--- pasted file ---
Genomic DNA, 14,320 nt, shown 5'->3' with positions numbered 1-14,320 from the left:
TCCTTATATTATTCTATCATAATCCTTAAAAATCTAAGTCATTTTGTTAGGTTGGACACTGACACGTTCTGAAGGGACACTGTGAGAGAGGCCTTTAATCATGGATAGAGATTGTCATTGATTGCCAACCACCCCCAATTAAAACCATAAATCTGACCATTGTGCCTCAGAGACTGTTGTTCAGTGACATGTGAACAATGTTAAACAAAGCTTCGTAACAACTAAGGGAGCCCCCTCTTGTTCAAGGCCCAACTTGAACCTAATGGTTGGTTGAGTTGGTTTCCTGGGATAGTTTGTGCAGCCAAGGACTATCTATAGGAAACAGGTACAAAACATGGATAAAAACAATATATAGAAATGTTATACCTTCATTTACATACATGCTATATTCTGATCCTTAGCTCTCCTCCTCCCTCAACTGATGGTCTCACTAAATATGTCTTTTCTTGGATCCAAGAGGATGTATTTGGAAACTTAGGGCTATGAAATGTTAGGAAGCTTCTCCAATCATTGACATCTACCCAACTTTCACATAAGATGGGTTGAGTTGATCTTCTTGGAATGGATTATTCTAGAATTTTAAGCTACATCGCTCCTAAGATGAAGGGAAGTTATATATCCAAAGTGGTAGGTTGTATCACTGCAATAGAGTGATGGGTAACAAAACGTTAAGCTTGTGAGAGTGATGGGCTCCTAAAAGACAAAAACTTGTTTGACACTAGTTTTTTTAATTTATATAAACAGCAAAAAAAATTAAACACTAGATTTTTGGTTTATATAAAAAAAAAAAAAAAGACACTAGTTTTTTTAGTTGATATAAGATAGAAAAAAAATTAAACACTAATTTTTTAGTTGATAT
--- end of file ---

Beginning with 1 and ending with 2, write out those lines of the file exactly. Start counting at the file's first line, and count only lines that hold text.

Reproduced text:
Genomic DNA, 14,320 nt, shown 5'->3' with positions numbered 1-14,320 from the left:
TCCTTATATTATTCTATCATAATCCTTAAAAATCTAAGTCATTTTGTTAGGTTGGACACTGACACGTTCTGAAGGGACACTGTGAGAGAGGCCTTTAATCATGGATAGAGATTGTCATTGATTGCCAACCACCCCCAATTAAAACCATAAATCTGACCATTGTGCCTCAGAGACTGTTGTTCAGTGACATGTGAACAATGTTAAACAAAGCTTCGTAACAACTAAGGGAGCCCCCTCTTGTTCAAGGCCCAACTTGAACCTAATGGTTGGTTGAGTTGGTTTCCTGGGATAGTTTGTGCAGCCAAGGACTATCTATAGGAAACAGGTACAAAACATGGATAAAAACAATATATAGAAATGTTATACCTTCATTTACATACATGCTATATTCTGATCCTTAGCTCTCCTCCTCCCTCAACTGATGGTCTCACTAAATATGTCTTTTCTTGGATCCAAGAGGATGTATTTGGAAACTTAGGGCTATGAAATGTTAGGAAGCTTCTCCAATCATTGACATCTACCCAACTTTCACATAAGATGGGTTGAGTTGATCTTCTTGGAATGGATTATTCTAGAATTTTAAGCTACATCGCTCCTAAGATGAAGGGAAGTTATATATCCAAAGTGGTAGGTTGTATCACTGCAATAGAGTGATGGGTAACAAAACGTTAAGCTTGTGAGAGTGATGGGCTCCTAAAAGACAAAAACTTGTTTGACACTAGTTTTTTTAATTTATATAAACAGCAAAAAAAATTAAACACTAGATTTTTGGTTTATATAAAAAAAAAAAAAAAGACACTAGTTTTTTTAGTTGATATAAGATAGAAAAAAAATTAAACACTAATTTTTTAGTTGATAT